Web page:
Several members of Gabon’s election commission, known as Cenap, say the supervising body has approved the victory of incumbent President Ali Bongo over challenger Jean Ping. Cenap officials said on Wednesday that the vote count that had been disputed by delegates from Ping’s camp was approved after a secret ballot by members of the election commission.
One delegate to the commission said “the opposition abstained” from its claims. He would not elaborate. There was no official comment from Ping or his supporters. Earlier reports in the media said Bongo had won 49.9 percent of the votes nationwide, narrowly defeating Ping’s 48.2 percent, or a tiny margin of only 5,594 votes.
The main bone of contention was the result in the Haut-Ogooue, one of Gabon’s nine provinces and the main base of support for Bongo. According to initial estimates, Bongo had won 95.5 percent of the votes in the province, with a turnout of 99.9 percent. Ping, a 73-year-old career diplomat well-known on the international scene, claimed victory right after the votes closed on August 27.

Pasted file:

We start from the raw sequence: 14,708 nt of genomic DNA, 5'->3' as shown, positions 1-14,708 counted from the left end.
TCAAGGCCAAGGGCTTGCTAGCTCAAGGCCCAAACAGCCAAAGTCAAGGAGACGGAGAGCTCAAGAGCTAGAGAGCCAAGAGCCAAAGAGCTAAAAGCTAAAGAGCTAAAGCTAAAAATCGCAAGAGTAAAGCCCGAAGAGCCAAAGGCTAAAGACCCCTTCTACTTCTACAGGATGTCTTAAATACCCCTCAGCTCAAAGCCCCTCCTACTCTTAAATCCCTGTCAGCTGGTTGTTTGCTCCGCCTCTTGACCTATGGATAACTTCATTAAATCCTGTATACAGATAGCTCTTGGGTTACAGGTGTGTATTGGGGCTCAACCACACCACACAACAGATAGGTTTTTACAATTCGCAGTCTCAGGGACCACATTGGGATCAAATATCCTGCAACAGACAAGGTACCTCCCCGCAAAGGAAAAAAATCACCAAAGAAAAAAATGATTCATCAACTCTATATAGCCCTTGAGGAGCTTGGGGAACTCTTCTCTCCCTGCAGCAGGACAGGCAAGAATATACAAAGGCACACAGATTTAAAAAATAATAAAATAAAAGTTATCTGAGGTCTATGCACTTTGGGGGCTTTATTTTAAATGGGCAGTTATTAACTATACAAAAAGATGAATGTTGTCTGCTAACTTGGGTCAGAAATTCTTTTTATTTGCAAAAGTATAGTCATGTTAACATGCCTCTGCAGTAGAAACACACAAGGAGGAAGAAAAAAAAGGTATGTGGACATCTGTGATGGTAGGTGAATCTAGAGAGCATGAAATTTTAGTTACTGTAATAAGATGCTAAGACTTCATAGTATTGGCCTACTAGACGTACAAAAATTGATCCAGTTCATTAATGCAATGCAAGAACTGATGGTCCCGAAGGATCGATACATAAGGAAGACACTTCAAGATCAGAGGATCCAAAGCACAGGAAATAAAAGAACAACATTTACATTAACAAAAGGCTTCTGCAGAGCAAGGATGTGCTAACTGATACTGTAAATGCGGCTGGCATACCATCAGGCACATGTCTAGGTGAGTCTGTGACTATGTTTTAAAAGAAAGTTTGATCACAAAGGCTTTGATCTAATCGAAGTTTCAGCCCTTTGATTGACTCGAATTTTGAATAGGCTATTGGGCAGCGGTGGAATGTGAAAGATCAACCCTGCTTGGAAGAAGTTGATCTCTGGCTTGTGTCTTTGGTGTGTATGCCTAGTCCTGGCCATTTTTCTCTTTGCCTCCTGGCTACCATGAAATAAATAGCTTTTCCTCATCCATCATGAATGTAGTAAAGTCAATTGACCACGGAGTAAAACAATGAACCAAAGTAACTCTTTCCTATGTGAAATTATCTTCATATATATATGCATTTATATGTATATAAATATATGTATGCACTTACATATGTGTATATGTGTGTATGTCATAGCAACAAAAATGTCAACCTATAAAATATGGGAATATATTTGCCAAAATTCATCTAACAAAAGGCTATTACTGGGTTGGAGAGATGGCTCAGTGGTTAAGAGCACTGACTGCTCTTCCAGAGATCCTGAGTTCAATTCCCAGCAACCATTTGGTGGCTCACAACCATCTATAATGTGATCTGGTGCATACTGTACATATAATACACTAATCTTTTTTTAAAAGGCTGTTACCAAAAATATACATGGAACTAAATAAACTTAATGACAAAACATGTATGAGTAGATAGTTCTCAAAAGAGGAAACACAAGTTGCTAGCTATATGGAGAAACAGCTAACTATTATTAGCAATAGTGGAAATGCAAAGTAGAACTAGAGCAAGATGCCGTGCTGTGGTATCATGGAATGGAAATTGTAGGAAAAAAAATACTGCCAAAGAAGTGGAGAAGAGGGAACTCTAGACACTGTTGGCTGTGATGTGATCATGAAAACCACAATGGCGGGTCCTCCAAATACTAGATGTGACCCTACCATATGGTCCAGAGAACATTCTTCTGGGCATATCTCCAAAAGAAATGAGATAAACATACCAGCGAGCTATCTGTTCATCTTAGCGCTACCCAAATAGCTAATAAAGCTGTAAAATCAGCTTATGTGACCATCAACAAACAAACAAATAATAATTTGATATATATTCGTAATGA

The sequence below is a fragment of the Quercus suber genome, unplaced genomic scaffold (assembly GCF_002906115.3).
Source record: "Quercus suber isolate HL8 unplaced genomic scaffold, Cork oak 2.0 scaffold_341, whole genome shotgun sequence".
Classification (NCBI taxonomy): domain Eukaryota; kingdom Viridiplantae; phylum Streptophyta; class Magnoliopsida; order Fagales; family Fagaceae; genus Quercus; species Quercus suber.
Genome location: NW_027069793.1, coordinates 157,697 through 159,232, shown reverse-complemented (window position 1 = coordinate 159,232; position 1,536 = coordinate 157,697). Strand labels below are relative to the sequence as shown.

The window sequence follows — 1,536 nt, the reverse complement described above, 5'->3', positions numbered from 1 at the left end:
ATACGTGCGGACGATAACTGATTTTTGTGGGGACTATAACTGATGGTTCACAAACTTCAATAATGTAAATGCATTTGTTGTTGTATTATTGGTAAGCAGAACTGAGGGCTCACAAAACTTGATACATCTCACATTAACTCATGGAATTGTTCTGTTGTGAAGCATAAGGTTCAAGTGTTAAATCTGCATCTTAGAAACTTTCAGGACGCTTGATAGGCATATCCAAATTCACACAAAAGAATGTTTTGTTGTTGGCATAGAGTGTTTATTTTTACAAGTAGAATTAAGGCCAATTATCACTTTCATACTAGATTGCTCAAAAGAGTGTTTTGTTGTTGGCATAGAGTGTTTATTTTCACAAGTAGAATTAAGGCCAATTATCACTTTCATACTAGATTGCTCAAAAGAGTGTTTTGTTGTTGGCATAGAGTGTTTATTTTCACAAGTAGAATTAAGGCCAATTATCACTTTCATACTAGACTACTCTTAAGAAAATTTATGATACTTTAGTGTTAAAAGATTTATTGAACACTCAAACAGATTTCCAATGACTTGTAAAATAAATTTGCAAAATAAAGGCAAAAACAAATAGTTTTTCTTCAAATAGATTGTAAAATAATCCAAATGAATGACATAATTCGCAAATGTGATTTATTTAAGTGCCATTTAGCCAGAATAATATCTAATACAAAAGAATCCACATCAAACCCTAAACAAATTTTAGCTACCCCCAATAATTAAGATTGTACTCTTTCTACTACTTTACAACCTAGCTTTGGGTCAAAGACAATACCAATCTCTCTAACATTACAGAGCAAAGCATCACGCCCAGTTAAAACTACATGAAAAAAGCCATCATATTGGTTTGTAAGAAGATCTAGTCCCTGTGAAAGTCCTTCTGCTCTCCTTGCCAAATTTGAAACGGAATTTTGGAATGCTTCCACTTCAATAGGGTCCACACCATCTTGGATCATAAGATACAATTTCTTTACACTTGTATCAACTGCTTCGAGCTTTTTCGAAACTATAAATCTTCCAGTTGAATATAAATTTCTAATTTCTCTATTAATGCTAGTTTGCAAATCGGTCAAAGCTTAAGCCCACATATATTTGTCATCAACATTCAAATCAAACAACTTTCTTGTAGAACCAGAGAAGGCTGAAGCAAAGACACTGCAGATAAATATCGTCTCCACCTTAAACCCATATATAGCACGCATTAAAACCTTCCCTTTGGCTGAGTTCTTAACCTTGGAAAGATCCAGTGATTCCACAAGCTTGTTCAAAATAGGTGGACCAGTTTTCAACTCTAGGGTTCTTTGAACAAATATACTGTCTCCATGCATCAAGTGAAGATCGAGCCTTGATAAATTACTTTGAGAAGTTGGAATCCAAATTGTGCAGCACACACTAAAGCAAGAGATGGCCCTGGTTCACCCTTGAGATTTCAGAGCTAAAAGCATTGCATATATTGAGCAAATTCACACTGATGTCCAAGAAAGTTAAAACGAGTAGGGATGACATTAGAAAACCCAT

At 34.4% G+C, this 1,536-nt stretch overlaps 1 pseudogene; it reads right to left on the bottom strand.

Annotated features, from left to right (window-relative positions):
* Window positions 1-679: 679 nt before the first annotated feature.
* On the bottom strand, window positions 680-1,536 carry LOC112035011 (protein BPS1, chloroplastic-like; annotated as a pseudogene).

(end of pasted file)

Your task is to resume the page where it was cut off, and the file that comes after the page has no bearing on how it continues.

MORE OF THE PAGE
“I have been elected. I am waiting for the outgoing president to call to congratulate me,” Ping said, adding, “As I speak, the trends show we have won.” He had accused Bongo’s camp of fraud and cheating, saying they were trying to create instability in Gabon by raising baseless allegations against their rival camp.
Bongo, 57, has been in power since disputed elections in 2009. The tiny Central African country, which is rich in oil, had been ruled by Bongo’s father, Omar, for more than four decades. Gabon’s interior minister was expected to give a nationwide television address to officially endorse Bongo’s re-election.